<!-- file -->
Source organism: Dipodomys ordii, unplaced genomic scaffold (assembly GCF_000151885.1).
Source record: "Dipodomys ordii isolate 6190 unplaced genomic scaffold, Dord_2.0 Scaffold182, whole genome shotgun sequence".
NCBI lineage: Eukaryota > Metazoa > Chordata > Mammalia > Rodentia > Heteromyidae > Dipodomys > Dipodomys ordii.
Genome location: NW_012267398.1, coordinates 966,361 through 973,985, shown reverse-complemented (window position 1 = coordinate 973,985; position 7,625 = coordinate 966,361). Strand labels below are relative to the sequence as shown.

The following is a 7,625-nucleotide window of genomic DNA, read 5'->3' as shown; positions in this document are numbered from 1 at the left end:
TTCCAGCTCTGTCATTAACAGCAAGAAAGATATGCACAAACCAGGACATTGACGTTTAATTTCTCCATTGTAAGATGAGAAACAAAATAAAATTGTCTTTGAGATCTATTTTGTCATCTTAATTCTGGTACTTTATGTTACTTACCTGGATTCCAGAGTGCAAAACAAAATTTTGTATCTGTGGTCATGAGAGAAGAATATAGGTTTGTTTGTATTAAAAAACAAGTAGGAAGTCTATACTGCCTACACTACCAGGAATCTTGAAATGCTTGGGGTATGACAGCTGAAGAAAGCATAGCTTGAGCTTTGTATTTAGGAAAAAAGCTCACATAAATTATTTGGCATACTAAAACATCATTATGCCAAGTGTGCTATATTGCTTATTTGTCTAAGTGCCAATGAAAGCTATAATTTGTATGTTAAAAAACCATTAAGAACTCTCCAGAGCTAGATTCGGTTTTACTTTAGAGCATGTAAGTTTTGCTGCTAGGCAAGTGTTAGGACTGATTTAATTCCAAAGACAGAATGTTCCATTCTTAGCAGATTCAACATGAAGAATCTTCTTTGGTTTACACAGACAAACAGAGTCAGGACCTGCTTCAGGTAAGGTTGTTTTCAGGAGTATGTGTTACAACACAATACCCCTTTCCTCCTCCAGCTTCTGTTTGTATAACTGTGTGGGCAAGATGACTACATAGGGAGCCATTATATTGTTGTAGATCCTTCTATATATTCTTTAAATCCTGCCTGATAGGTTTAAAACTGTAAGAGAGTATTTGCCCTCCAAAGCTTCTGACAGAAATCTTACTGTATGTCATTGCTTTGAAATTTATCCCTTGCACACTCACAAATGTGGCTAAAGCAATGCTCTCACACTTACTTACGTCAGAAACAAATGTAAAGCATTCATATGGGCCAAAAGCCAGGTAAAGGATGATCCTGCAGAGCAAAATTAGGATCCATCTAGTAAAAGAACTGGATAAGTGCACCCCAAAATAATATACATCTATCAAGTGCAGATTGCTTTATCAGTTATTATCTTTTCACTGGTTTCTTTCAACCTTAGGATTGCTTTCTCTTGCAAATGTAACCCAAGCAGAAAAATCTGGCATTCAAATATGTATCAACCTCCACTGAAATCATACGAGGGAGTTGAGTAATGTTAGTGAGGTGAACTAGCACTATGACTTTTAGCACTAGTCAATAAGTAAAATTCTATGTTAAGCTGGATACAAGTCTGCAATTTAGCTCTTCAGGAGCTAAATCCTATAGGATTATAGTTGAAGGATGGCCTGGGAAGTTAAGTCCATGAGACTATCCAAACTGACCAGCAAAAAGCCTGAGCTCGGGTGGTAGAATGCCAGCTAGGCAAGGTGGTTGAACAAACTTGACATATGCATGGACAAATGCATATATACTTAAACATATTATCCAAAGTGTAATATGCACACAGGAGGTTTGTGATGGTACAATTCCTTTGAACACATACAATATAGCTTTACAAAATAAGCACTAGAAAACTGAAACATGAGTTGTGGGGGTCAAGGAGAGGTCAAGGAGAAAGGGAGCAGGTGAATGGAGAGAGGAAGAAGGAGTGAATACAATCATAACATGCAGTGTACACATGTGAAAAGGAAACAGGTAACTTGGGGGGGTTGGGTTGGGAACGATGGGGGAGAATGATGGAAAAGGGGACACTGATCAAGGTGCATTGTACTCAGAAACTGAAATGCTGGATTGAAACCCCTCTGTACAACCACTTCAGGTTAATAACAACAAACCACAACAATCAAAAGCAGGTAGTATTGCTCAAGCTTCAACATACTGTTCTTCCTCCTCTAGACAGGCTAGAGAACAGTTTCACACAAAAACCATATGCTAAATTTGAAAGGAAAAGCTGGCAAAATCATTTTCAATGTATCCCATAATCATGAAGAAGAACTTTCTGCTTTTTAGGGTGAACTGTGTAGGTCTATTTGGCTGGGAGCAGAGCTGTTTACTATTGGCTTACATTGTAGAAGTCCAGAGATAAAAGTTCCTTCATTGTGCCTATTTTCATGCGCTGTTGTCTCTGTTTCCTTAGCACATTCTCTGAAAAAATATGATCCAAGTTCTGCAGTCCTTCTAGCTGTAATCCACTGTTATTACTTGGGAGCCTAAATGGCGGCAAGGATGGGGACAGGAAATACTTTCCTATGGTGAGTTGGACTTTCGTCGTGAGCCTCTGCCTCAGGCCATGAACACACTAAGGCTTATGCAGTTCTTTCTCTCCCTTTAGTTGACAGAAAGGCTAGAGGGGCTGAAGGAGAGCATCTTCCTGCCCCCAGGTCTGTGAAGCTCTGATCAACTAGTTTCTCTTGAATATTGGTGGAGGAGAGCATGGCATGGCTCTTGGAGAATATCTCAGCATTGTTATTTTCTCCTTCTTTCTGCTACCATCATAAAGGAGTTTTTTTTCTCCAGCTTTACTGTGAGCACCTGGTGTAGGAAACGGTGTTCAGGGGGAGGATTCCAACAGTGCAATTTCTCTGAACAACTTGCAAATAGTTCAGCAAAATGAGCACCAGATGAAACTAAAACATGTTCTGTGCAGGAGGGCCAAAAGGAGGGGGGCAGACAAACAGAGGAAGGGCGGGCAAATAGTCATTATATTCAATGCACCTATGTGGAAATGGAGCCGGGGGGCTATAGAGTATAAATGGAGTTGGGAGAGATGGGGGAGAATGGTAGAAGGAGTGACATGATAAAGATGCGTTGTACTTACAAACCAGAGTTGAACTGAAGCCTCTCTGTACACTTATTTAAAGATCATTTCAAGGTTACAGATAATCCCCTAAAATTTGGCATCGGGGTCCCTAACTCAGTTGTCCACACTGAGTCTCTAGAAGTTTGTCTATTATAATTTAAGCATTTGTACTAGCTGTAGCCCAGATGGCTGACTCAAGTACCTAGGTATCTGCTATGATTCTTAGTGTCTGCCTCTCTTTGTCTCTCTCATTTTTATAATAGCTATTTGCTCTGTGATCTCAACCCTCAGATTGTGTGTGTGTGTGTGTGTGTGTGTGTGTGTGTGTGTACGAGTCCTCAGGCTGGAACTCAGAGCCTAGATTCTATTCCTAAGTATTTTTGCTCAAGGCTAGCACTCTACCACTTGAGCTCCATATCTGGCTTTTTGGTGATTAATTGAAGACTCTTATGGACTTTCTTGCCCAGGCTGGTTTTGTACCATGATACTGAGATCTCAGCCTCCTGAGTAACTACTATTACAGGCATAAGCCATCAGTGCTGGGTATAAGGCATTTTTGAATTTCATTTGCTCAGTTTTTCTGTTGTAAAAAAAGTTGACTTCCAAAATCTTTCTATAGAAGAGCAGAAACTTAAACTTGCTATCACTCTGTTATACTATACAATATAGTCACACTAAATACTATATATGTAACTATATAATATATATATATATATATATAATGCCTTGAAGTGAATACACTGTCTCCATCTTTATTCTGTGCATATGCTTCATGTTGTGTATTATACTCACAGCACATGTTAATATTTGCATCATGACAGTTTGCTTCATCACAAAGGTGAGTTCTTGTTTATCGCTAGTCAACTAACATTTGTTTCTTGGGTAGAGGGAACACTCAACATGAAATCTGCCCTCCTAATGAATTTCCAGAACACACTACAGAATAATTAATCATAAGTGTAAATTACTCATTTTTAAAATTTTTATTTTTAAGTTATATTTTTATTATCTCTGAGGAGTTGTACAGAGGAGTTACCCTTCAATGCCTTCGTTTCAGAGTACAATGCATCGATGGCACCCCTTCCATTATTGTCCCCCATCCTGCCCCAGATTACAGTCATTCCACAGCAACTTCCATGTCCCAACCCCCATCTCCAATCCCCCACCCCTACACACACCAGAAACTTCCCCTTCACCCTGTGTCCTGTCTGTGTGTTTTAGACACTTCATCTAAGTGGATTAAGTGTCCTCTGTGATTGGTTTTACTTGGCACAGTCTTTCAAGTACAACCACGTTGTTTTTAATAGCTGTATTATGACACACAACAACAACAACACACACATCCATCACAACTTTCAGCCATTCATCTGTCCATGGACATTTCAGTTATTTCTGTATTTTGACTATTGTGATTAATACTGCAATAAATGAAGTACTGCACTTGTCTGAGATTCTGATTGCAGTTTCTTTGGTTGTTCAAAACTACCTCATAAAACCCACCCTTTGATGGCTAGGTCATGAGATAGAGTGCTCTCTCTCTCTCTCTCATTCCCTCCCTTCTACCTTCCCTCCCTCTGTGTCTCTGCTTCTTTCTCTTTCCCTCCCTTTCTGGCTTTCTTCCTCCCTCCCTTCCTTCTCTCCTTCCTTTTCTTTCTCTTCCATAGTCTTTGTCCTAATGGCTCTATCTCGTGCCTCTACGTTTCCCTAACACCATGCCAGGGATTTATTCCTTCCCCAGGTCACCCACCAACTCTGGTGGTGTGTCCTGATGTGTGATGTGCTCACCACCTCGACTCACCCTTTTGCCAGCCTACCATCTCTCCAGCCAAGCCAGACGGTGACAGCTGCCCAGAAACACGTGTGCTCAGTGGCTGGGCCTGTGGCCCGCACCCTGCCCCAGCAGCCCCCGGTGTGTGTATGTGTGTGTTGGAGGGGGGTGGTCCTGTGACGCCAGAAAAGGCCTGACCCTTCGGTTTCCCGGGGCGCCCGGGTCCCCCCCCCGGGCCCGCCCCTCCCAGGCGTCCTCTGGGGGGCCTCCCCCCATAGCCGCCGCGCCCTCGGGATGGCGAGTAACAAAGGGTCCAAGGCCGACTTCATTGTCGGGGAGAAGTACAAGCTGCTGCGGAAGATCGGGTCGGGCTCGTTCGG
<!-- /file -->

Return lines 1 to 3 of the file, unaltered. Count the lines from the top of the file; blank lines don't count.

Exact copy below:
Source organism: Dipodomys ordii, unplaced genomic scaffold (assembly GCF_000151885.1).
Source record: "Dipodomys ordii isolate 6190 unplaced genomic scaffold, Dord_2.0 Scaffold182, whole genome shotgun sequence".
NCBI lineage: Eukaryota > Metazoa > Chordata > Mammalia > Rodentia > Heteromyidae > Dipodomys > Dipodomys ordii.